In Lagos Markets, There Is No Social Distancing

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In Lagos Markets, There Is No Social Distancing


Two weeks into the gradual easing of lockdown in Lagos State and controlled opening of businesses, the hustling and bustling of Lagos markets remain unchanged, as traders and consumers continue daily activities without regard to the contagious COVID-19.
At the usually overcrowded markets, people kept brushing past one another and crowds gathered around different traders as they haggled for prices. Not only was there no social distancing, many buyers and sellers did not put on face masks or hands gloves.
Monsurat Oladele, a shoe seller at Oluwole Market, Lagos Island, attributed the high population to the opening pattern of the markets.
“You know the markets will not open tomorrow, so, many people come the days the market open.”
“It is impossible to control crowd in the market, even the governed knows this, even many educated people, once they enter the market, they drop coronavirus mentality at the bus stop and come and buy whatever they want to buy,” Mrs Oladele said in the Yoruba language.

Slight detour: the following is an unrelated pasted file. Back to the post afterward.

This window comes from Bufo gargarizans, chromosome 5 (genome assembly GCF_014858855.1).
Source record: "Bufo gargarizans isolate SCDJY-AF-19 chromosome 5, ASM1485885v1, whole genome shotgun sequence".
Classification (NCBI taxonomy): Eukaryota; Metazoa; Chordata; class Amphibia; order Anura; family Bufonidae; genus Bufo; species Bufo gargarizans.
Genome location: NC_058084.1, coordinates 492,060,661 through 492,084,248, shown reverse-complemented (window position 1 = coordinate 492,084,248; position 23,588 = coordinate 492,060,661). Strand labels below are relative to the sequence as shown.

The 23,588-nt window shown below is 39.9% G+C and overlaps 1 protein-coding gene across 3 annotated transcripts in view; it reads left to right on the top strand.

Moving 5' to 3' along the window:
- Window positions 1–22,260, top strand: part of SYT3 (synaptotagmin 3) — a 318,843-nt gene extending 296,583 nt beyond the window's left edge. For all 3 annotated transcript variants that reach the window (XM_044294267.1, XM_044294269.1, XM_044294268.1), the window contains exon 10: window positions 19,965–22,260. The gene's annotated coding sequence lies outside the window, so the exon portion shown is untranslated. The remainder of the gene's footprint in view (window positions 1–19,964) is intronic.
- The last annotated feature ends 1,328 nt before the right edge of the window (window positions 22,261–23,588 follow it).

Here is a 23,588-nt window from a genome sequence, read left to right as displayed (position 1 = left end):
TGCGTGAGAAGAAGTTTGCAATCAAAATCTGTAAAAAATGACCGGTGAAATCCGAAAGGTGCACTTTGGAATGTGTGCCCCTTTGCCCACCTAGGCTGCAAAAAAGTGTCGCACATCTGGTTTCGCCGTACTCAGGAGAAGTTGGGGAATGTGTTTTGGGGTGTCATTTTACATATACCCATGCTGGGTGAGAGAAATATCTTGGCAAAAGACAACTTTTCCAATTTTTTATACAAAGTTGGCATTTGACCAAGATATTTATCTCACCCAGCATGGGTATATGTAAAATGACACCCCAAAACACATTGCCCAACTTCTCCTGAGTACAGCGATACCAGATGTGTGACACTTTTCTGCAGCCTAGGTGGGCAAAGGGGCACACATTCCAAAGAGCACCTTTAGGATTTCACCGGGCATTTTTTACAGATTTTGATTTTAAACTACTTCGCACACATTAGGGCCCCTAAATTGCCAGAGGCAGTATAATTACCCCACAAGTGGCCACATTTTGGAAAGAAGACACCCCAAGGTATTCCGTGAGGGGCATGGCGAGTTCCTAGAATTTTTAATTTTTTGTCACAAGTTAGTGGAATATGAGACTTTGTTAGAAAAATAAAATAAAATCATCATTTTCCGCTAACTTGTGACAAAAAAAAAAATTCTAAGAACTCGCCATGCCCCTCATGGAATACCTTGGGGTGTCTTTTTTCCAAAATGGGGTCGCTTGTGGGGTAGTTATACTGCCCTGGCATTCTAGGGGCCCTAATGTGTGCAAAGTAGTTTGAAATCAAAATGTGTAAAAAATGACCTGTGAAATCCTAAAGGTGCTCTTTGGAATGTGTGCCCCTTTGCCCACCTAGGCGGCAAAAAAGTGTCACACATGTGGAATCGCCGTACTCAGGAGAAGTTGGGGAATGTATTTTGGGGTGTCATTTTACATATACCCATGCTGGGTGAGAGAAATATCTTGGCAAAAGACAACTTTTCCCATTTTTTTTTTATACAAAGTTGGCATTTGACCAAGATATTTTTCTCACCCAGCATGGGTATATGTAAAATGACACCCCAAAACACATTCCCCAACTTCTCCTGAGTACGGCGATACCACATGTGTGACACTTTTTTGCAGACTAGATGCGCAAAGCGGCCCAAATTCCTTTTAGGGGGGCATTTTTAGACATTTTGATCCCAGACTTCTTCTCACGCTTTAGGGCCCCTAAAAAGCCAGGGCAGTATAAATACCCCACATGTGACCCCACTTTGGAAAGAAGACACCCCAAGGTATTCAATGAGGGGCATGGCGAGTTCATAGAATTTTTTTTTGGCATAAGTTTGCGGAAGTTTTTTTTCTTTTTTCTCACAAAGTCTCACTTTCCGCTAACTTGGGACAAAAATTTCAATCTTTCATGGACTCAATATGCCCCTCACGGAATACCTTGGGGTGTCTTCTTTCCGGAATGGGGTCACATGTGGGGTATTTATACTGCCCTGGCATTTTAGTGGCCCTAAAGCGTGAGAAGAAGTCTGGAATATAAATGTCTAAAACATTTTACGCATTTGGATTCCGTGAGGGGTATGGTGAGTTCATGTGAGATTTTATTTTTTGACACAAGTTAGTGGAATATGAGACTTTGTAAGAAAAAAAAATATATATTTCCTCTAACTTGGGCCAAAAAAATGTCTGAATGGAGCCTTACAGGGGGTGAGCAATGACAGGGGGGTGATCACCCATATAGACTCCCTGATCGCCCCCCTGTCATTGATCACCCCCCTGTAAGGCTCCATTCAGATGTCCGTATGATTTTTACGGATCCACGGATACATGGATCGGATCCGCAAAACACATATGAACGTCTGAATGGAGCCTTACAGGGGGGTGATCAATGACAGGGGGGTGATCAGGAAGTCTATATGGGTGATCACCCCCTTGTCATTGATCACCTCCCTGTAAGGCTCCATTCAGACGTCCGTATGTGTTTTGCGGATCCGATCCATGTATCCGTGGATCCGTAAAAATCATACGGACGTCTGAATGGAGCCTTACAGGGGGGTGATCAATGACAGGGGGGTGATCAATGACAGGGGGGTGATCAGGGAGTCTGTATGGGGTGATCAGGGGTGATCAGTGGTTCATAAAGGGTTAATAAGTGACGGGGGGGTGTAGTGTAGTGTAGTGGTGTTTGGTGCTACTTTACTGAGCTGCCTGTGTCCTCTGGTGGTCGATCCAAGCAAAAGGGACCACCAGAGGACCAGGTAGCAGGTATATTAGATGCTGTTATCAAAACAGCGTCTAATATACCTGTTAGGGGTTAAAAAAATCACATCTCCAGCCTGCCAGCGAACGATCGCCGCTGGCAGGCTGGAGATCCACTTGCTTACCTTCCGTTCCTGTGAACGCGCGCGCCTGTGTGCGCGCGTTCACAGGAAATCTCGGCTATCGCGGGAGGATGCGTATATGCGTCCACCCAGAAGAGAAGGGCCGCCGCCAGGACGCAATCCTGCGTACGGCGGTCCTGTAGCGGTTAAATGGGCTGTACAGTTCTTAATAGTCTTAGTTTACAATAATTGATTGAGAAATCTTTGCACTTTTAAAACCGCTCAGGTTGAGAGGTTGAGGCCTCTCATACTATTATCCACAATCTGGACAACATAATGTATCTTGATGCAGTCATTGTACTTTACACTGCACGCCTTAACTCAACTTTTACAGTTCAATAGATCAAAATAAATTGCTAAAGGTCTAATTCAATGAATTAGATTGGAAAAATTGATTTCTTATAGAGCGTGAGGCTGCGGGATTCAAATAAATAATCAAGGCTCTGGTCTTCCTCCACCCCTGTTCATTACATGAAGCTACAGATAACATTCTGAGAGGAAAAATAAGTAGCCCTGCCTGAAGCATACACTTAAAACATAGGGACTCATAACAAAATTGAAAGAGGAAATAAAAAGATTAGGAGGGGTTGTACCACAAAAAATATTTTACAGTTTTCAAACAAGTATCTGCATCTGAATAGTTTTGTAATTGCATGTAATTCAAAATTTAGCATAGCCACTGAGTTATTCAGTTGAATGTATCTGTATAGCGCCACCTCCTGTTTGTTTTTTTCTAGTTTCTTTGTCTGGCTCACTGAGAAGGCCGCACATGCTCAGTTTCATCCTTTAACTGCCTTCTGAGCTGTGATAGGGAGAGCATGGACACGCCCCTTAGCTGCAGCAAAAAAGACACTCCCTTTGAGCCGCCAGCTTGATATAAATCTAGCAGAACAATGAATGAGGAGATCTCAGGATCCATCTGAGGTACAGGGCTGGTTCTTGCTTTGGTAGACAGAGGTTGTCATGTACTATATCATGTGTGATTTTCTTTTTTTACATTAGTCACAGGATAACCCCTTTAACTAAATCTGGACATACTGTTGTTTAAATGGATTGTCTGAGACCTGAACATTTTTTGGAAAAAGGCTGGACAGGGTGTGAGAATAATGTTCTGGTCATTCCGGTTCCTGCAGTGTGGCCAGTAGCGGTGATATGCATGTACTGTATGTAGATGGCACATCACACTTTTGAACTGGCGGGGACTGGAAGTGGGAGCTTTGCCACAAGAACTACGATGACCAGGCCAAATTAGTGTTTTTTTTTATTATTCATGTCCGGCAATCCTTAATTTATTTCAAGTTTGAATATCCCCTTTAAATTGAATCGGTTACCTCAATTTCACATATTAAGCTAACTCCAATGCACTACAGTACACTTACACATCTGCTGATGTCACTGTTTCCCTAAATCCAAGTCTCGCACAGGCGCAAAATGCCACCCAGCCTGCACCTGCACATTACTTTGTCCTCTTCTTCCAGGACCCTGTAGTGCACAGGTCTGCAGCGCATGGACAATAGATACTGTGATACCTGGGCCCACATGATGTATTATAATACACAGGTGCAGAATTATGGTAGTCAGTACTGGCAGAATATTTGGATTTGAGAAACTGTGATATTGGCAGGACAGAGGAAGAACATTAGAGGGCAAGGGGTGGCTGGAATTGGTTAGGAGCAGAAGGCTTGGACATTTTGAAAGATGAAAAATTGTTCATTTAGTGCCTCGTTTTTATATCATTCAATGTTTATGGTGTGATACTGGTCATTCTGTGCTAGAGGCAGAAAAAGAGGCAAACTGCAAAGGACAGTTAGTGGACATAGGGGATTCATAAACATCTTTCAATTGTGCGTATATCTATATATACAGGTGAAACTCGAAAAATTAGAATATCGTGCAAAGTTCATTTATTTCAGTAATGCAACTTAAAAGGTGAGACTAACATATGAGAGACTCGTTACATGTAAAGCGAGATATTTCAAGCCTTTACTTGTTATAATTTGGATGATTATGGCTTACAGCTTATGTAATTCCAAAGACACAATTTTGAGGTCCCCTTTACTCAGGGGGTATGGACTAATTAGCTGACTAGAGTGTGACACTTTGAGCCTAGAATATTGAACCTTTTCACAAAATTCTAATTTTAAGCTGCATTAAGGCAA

She said those that believe that COVID-19 can be contracted in the markets will not bother coming to the markets and rather buy goods online or send vendors. To her, the market is an invincible region for COVID-19.
Uche Solomon, a trader selling travelling bags at Balogun market, told that many of them are immune to the virus and that they cannot be sure the virus is even real.
“This is market, it is not possible for social distancing to be followed, see as people plenty for this market, how on earth will expect them to practise social distancing,” Mr Solomon said.
Regulation On Market Operation
As part of the regulations of the state government on the gradual easing of the lockdown, markets in the states are directed to operate on alternate days.
During the briefing of Babajide Sanwo-Olu, the Lagos state governor on May 3, food markets are to open on Tuesdays, Thursdays, and Saturdays, while other markets dealing with other items are to open on Mondays, Wednesdays and Fridays.
Oluwole Market in LagosThis directive is part of the measures to control the spread of COVID-19 in Lagos State.
“All open markets and stores will be allowed to operate on alternate days between the hours of 9am and 3pm. Market and stores seeking food items will open on Tuesdays, Thursdays and Saturdays, while markets and stores along other items, excluding food, will open on Mondays, Wednesdays and Fridays, ” Mr Sanwo-Olu said.
He added that the use of face masks and physical distancing must be enforced in markets.
Compliance to the state’s directive
While the major non-food markets in Lagos including Computer Village, Balogun Market, Mandilas, and Oluwole Markets have complied with the directive of the government on the days they should trade, food markets have continued to operate on all days.
When visited, Balogun and Oluwole markets on a Tuesday, most shops in the market were shut, except few shops taking the delivery of goods.
Balogun MarketMen and women loitered around the markets calling in passers-by.
“Sister, what do you want? Women clothes, Jeans, bags, slippers, hair weavons and attachment.”